#4
Spot on Peter, chasing the compass is a mistake - I was taught exactly the same as you - it's more the mental arithmetic of working out roughly what angle to look to, if you see what I mean?

My notes (Magnetic Heading for Dumbies? :ROFLMAO: )

Magnetic Heading :
Turn Left - numbers go down
Turn Right - numbers go up

Current heading 030 , asked to turn to 150 - that's plus 120, want numbers to go up, so look to right, estimate a bit past 90 degrees, pick a feature, aim for that

Current heading 240, asked to turn to 140 - that's minus 100, want numbers to go down, so look left, just over 90 degrees, pick a feature, aim for that

Passing through 000 or 360, same, but think of sweep of clock hand

Current heading 010, asked to turn to 240 - that's minus 130, want numbers to go down, so look to left, estimate a good chunk past 90 degrees, pick a feature, aim for that
 

Mike Calvert

Moderator
Staff member
#5
Yay! 3 weeks since last lesson, but a windless and sunny morning today, even if a little on the cool side!

Arrived at the airfield just before 8am, took me a good half hour to extricate the plane from the hangar, but it certainly warmed me up.

Joy of joys, while I was getting briefed on exercise 13 the bosses arrived with a nice big package - my made to measure O-zee Exeat suit has finally arrived - Oh my it is comfy and really cozy :cool::):cool:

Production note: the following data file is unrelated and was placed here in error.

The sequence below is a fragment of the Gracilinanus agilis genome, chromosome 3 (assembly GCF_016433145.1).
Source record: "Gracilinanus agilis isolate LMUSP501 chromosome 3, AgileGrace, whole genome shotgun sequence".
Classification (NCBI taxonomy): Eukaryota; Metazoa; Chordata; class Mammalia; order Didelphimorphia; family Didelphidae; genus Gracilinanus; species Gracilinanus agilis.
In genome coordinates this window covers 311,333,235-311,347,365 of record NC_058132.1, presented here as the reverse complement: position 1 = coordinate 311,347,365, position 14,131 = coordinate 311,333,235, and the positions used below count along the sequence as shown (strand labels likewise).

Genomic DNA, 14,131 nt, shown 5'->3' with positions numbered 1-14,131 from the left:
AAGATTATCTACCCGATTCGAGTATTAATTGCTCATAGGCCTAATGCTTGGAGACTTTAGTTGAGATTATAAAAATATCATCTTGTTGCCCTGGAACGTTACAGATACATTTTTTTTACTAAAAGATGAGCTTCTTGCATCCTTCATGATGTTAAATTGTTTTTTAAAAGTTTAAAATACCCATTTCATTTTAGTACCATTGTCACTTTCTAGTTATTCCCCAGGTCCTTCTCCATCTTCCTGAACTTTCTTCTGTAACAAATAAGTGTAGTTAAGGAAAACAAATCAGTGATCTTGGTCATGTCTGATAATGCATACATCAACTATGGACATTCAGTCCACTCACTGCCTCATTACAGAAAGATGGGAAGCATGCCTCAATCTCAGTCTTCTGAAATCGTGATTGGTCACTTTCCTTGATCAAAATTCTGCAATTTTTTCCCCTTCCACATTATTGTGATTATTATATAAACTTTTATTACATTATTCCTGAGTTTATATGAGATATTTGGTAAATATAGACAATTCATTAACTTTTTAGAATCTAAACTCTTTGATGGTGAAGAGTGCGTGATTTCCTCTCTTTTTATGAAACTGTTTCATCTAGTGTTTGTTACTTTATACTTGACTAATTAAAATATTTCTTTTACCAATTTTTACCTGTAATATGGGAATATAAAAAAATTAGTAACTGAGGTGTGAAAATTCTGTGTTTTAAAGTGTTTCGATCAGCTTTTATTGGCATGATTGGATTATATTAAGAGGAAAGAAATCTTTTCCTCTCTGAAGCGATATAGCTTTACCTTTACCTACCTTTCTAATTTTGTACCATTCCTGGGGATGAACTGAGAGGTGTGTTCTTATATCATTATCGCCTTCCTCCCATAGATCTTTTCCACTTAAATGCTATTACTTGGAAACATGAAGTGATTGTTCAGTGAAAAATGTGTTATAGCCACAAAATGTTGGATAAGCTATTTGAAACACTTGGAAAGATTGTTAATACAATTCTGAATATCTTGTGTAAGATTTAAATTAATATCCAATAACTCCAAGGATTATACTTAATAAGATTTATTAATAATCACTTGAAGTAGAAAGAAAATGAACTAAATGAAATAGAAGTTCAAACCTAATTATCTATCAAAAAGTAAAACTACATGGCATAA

IMG_20201128_084905_resize.jpg

Mixed fortunes with the landings in the lesson - still working on getting the timings of the round out and hold off just right...

Favorite take off was doing a Short Field take off -two decent sized guys and half a tank of fuel and reviewing the video and a quick guestimate using the map and knowing that Runway 029 is 300m of concrete I'd estimate no more than 90 metres from stationary to airborne :) Gotta love the GT450!

E.JPG
 

Mike Calvert

Moderator
Staff member
#6
Due to some rather murky conditions this morning, my instructor's 2-hour flight experience customer postponed, so I got another lesson :)

It was indeed murky, we were doing well to even get the 500 ft circuit height, but I got plenty of circuits in :)

SkyDemon.JPG

On the plus side, my take off's, circuits, radio calls, checks etc etc are all spot on :cool: